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Animal-strength opioid blamed for cluster of overdose deaths

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Carfentanil, a deadly and potent opioid
Though it's not approved for use in humans, investigators warn that heroin users may be inadvertently taking a drug called carfentanil, seen here inside a printer ink bottle imported from China.
Royal Canadian Mounted Police via AP

Authorities in the Twin Cities have confirmed five drug-related deaths linked to carfentanil, a synthetic opiate used to sedate animals. 

Though it's not approved for use in humans, investigators warn that heroin users may be taking it inadvertently.

Carfentanil has been linked to overdose fatalities elsewhere in the country since mid-2016, according to Hennepin County Medical Examiner Dr. Andrew Baker. But the deaths of three people in Minneapolis, one in Faribault, and another in Apple Valley between Jan. 30 and Feb. 17 appear to be the first such fatalities in Minnesota. The victims ranged in age from 23 to 43.

Baker said it takes such a tiny amount of the drug to kill a person that his lab was unable to detect it. 

"It was only when our routine toxicological testing did not provide a cause of death that we turned to a reference laboratory to screen for novel opioids," he said. Baker suspects carfentanil played a role in as many as five other deaths, but the test results are still pending. 

The drug is 100 times more potent than fentanyl — the opiate that killed Prince last year — and 10,000 times stronger than morphine, said Dr. Jon Cole with the Minnesota Poison Control System. 

"For example, a 900-kilogram (1984 lbs) elephant can be immobilized by just 2 milligrams of carfentanil," he said.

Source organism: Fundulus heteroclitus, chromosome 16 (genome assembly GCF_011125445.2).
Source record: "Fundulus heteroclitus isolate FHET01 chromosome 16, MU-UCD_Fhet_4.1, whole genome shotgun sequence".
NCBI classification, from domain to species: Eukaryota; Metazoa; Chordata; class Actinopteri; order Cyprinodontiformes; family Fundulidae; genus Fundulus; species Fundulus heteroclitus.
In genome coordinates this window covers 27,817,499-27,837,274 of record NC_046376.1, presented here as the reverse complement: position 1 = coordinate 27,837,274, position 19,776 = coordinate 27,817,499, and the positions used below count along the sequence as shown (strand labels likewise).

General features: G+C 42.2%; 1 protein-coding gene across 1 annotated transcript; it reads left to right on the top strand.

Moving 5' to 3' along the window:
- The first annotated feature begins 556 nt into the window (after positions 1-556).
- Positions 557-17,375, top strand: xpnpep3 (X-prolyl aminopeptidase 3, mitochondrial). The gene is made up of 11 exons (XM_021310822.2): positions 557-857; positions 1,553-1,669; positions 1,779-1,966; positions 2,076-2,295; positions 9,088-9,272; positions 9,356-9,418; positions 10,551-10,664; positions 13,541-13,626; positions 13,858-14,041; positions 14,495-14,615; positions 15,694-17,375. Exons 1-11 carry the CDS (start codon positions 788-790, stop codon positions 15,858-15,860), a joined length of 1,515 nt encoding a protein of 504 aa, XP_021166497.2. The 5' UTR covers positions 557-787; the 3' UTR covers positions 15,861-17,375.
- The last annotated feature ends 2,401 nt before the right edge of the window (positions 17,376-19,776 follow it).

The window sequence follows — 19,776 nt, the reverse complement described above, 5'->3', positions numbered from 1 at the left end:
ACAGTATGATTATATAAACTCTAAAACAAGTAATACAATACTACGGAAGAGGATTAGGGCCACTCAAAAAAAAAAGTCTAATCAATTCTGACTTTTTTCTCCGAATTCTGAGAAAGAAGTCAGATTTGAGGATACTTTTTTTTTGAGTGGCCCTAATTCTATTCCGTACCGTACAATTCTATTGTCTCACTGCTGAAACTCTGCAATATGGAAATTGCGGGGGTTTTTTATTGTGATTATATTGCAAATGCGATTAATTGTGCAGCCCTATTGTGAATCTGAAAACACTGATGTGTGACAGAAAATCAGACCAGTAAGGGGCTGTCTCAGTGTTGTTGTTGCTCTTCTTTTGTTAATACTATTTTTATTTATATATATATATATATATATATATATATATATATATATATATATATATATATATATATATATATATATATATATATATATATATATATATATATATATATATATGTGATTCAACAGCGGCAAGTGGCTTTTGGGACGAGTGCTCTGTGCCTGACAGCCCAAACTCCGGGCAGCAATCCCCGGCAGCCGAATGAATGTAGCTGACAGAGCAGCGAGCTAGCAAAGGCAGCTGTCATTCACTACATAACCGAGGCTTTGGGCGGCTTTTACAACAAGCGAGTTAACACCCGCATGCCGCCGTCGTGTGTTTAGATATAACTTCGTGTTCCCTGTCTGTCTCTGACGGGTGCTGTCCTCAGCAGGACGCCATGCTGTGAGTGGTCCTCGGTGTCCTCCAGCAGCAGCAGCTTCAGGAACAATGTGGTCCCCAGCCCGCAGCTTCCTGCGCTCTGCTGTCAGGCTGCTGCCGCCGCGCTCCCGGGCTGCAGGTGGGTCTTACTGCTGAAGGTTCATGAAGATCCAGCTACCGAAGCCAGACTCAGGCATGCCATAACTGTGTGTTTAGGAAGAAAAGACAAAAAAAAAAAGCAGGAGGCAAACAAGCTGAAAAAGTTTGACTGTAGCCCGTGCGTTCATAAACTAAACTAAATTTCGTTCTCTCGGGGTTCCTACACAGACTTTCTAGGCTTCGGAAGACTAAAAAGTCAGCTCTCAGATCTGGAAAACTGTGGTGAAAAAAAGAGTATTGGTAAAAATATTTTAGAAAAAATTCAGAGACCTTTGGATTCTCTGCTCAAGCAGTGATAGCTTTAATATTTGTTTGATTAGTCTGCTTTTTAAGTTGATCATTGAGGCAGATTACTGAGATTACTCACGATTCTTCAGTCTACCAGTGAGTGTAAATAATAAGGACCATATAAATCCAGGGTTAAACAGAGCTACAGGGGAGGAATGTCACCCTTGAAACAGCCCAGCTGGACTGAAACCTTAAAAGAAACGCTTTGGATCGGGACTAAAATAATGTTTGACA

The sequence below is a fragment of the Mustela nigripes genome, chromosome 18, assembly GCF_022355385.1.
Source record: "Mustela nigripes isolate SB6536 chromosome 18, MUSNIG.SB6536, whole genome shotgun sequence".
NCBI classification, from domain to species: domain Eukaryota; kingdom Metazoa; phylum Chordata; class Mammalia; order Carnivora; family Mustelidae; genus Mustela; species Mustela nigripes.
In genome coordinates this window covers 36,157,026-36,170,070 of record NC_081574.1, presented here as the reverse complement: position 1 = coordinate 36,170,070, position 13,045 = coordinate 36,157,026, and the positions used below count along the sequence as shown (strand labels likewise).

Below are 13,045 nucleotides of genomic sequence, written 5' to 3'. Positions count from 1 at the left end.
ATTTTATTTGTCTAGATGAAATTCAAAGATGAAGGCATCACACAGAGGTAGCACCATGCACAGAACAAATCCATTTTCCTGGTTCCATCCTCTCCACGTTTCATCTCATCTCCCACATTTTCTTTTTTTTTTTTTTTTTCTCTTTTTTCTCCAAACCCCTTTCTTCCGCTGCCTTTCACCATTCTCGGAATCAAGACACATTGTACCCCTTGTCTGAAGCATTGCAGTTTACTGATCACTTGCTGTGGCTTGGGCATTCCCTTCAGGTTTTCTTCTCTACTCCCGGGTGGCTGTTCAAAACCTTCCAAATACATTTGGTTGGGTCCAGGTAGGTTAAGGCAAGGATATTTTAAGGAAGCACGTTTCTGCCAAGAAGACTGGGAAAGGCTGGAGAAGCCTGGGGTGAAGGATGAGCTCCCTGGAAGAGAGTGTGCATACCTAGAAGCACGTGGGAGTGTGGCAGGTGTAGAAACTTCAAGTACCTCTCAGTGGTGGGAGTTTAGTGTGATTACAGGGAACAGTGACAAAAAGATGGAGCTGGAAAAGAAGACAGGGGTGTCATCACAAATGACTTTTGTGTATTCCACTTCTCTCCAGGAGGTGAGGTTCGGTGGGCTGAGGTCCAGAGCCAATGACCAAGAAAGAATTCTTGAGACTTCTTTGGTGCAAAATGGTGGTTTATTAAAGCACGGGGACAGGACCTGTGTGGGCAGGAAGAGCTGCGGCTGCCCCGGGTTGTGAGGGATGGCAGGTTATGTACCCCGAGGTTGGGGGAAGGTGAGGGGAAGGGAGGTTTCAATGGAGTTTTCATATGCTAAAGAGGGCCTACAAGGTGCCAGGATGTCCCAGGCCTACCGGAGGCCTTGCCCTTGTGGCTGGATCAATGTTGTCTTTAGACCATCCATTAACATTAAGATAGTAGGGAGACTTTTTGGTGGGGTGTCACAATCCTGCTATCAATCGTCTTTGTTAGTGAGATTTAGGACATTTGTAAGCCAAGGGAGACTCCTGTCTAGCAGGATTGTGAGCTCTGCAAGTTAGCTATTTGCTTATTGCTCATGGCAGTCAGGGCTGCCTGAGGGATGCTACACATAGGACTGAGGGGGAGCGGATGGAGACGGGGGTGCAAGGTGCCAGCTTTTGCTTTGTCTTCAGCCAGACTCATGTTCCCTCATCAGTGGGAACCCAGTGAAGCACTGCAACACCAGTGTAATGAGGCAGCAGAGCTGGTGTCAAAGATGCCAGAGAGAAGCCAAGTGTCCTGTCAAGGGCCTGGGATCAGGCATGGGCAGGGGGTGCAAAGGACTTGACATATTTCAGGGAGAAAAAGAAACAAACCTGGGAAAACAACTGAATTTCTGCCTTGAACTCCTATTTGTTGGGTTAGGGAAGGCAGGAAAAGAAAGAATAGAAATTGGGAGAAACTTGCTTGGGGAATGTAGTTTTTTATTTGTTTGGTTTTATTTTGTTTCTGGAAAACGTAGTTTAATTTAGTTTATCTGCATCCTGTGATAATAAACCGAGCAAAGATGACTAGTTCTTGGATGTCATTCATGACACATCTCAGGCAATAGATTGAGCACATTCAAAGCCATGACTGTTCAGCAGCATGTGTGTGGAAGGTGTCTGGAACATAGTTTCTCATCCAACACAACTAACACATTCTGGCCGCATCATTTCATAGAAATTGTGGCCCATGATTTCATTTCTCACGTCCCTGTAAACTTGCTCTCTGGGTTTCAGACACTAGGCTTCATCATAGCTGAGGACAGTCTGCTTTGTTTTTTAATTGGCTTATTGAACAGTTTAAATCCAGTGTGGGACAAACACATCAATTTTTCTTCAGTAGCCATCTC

For a human, an even tinier amount can kill. Cole said it's critical for first responders to be ready with naloxone — also known as Narcan — which can reverse the effects of opioids. 

The majority of carfentanil originates in China, and somewhere along the illicit drug supply chain it's added to other opiates, says Ken Solek, assistant special agent in charge of the Twin Cities office of the Drug Enforcement Administration. 

Drug users, and even some dealers, are often unaware of what they have," Solek said.

"Most of the intelligence we have, based on our investigations, are that people do not know that they are taking carfentanil," said Solek. "They are seeking something similar to heroin if not heroin. They're seeking the opioid high. And carfentanil just happens to be the strongest one of those types."

The number of opioid deaths has risen steadily in Minnesota in recent years. In 2015, 338 people died from opioid overdoses, a nearly sixfold increase since 1999. 

Carfentanil is now contributing to the problem. Minneapolis police say homicide detectives are investigating the deaths, and are trying to figure out the source of the deadly drug.